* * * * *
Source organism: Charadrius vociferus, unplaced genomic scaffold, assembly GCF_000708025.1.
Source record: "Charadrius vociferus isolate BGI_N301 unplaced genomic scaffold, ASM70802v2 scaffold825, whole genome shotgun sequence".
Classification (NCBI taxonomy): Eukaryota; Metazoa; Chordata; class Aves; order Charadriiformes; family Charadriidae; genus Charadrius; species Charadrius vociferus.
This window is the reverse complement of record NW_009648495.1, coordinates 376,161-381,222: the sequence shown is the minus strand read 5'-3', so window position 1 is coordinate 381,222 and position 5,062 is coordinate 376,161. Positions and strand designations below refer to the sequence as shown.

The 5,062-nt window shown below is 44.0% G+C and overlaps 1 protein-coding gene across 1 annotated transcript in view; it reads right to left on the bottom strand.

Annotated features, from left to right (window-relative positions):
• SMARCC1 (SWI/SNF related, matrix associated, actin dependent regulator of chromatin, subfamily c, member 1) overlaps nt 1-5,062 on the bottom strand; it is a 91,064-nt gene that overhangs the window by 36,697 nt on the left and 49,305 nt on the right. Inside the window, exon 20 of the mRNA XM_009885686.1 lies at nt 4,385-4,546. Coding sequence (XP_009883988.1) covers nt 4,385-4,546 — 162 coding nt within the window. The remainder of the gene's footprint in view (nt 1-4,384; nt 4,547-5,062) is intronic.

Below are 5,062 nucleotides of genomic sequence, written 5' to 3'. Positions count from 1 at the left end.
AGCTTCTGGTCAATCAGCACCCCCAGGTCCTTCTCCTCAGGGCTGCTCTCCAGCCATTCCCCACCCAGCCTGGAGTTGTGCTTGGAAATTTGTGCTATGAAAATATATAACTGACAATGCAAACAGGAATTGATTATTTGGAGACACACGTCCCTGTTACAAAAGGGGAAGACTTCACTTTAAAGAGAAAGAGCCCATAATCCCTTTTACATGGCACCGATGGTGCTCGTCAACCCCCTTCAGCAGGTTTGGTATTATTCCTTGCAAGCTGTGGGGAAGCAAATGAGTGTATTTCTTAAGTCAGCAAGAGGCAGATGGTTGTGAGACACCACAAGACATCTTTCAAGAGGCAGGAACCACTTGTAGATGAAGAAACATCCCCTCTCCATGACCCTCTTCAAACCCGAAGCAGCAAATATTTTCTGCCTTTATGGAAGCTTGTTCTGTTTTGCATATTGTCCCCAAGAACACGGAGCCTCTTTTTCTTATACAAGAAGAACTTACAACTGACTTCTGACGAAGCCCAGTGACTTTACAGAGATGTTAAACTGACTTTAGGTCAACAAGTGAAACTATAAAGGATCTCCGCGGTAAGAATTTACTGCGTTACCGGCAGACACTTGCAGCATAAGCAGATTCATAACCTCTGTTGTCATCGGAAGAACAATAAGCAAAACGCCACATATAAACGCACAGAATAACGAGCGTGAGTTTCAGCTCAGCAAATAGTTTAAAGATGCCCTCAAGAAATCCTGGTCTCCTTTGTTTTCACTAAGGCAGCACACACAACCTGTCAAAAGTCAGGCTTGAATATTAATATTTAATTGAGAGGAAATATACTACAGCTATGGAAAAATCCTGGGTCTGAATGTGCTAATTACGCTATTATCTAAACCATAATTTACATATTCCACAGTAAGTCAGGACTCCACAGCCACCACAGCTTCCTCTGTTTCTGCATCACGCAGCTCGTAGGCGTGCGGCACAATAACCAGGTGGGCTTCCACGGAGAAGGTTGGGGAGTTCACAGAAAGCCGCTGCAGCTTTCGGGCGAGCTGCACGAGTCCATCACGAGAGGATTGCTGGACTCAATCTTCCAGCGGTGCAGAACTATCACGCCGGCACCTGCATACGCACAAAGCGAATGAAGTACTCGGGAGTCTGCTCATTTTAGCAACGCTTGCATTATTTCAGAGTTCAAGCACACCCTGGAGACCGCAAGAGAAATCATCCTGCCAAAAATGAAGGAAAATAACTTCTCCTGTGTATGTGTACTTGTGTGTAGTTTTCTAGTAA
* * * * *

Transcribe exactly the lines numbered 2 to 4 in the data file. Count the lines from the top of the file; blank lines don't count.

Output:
Source record: "Charadrius vociferus isolate BGI_N301 unplaced genomic scaffold, ASM70802v2 scaffold825, whole genome shotgun sequence".
Classification (NCBI taxonomy): Eukaryota; Metazoa; Chordata; class Aves; order Charadriiformes; family Charadriidae; genus Charadrius; species Charadrius vociferus.
This window is the reverse complement of record NW_009648495.1, coordinates 376,161-381,222: the sequence shown is the minus strand read 5'-3', so window position 1 is coordinate 381,222 and position 5,062 is coordinate 376,161. Positions and strand designations below refer to the sequence as shown.